In the single player campaign you take control of a silent protagonist, Lieutenant Parker, a member of the United States Army. Parker is one of those characters that appear in games that want you to imagine what he’s like for yourself, you never see his face. When he is involved in cutscenes it’s either from his view or behind him, so you never know what he looks like, guess you should just imagine him with your face stuck on. At the start of the game, no face Parker witnesses the invasion fleet of the Soviet Union landing in Seattle. From there players will be fighting over USA, Europe and the Soviet Union. The single player campaign only has one story, which is from the United States Army prospective. The Soviets are only playable through the multiplayer side of the game. The story itself is full of Hollywood war movie clichés, yet it’s still interesting to watch what unfolds through artwork and in-game engine cutscenes. Alec Baldwin lends his voice as Parker, who narrates the story when the game loads a mission for the campaign.

The campaign story mode spans across 14 different missions. In typical RTS fashion, as you progress throughout the operations, better weaponry becomes available to you. As stated the game doesn’t have any management, so you start with a selected few units for that mission. Sometimes the commander in charge will supply you with some additional reinforcements so you can add to the starting line up. It’s this way of playing that gets your tactical brain thinking. The game never offers you with plenty of units. The section of armies you command is generally small, so you can cancel out any thought of calling in hundreds of heavy tanks to plough through The Red Army’s battalion. It’s all about tactics and survival as the campaign is more to do with withholding the enemy, rather than going all out on their arse and destroying everything. The game makes sure you don’t have to worry about covering the whole campaign map. This is down to Massive Entertainment sticking in a genius idea of the A.I. replacing areas of the level where you’ve successfully beaten an objective. The A.I companions come rolling along to take over the battle, fighting off the computer. They are not controllable, but their purpose is to make it look like there’s a big war going on, and you are just a small player taking part in it. It’s a great idea that is pulled off really well and is overwhelming to watch on the later missions.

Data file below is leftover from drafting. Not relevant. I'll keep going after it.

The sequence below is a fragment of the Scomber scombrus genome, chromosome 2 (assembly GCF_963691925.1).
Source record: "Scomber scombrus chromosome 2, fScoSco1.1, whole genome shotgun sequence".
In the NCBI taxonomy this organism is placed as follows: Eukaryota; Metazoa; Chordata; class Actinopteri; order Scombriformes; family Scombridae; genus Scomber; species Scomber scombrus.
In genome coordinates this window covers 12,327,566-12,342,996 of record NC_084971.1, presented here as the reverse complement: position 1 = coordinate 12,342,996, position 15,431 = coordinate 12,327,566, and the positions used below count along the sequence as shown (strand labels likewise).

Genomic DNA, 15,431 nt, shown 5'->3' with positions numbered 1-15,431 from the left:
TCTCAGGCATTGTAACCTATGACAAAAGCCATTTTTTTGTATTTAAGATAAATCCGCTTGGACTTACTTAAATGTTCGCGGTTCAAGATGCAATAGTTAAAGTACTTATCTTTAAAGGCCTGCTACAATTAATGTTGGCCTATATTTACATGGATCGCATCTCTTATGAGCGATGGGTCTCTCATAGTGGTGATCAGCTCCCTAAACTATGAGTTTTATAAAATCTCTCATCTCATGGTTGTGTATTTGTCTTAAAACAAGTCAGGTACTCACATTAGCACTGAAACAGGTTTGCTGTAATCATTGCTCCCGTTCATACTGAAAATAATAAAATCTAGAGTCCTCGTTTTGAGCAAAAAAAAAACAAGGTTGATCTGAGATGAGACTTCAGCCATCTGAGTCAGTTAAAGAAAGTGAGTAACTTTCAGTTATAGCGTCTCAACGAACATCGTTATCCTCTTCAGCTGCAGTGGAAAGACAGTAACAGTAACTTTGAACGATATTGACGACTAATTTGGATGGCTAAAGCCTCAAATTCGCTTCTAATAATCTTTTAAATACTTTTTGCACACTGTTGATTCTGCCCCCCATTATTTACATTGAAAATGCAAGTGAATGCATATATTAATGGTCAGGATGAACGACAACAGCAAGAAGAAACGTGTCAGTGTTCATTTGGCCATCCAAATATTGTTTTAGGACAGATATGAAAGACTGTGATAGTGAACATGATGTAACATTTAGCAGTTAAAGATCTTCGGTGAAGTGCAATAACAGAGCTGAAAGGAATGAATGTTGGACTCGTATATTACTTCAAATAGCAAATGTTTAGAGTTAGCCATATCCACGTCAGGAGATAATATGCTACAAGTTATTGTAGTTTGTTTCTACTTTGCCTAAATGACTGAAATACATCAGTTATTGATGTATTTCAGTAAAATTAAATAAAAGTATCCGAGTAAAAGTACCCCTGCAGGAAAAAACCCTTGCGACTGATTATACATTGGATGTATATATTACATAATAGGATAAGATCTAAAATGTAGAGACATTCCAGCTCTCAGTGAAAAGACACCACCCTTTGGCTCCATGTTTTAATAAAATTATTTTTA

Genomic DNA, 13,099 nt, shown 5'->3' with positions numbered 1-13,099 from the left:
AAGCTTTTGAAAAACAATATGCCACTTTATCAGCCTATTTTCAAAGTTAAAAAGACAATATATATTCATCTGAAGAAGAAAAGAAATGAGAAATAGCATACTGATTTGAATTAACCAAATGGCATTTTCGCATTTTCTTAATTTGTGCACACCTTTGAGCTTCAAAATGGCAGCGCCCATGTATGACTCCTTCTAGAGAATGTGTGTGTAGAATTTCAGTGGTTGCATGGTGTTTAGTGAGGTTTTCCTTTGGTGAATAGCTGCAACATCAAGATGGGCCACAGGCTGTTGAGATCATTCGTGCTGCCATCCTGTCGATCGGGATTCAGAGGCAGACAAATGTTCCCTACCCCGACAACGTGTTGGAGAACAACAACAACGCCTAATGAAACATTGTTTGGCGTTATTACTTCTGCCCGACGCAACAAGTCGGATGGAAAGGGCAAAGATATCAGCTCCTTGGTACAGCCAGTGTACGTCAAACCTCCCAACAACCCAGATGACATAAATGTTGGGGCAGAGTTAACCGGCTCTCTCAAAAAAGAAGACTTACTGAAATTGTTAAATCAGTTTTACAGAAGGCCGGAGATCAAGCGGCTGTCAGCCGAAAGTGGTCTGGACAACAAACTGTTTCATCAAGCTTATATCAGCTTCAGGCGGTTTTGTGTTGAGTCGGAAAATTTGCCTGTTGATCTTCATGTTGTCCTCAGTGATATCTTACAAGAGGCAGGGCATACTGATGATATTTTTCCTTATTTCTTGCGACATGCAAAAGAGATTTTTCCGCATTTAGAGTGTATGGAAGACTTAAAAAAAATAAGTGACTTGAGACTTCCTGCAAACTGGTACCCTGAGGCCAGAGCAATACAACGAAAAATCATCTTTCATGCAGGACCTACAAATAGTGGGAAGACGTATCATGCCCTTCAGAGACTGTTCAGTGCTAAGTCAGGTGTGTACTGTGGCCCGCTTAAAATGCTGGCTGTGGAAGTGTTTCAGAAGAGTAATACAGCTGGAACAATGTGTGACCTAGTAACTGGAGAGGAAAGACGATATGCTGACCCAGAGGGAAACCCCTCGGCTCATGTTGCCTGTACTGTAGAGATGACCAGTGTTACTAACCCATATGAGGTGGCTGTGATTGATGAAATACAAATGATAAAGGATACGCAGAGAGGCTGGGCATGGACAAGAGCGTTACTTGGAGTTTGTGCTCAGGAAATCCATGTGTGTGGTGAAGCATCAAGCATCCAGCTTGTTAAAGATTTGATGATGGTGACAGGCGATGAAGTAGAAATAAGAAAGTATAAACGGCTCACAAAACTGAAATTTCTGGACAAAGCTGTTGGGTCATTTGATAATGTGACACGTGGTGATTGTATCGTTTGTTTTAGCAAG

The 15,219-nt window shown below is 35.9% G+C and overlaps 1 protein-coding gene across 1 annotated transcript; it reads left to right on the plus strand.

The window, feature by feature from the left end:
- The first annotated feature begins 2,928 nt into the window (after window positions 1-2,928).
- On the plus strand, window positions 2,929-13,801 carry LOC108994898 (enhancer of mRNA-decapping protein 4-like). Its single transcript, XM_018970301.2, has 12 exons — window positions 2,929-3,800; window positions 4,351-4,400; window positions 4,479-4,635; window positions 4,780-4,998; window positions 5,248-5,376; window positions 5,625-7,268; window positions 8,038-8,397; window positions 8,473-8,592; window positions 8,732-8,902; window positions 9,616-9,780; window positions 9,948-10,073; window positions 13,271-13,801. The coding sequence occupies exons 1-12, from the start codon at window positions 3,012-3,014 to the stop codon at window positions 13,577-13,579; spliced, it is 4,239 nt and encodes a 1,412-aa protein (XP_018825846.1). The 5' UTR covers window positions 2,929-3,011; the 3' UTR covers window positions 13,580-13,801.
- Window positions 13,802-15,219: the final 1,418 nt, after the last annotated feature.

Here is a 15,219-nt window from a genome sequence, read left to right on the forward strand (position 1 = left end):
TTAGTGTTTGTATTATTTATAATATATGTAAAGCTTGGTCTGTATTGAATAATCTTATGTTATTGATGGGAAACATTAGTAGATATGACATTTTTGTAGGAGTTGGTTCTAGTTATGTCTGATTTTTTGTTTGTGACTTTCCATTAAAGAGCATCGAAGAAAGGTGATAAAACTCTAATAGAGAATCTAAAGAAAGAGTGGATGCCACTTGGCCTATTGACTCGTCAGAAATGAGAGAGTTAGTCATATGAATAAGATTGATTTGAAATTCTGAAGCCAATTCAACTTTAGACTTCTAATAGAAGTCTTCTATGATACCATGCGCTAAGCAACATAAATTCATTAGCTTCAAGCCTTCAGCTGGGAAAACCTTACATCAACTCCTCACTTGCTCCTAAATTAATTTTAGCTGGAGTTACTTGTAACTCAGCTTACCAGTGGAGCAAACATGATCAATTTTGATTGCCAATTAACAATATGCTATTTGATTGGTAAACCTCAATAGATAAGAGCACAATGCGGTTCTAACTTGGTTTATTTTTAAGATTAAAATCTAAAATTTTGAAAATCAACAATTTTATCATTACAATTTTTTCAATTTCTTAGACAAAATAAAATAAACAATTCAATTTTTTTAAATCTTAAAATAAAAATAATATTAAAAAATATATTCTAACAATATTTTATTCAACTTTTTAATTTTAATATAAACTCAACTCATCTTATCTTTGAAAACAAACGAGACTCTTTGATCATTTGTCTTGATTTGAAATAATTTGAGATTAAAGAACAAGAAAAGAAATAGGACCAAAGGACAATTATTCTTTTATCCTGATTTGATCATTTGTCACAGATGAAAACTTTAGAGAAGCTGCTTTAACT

Units themselves come with special abilities. They all have a purpose and come in handy when the time is needed, after using them they slowly charge back up. Everything counteracts something else and makes the game a lot deeper than you first thought when you started playing. Units can be put into box or line formation, not many options there, but the A.I. does a good job of making sure it doesn’t just sit there and get a beaten like a hung up piñata.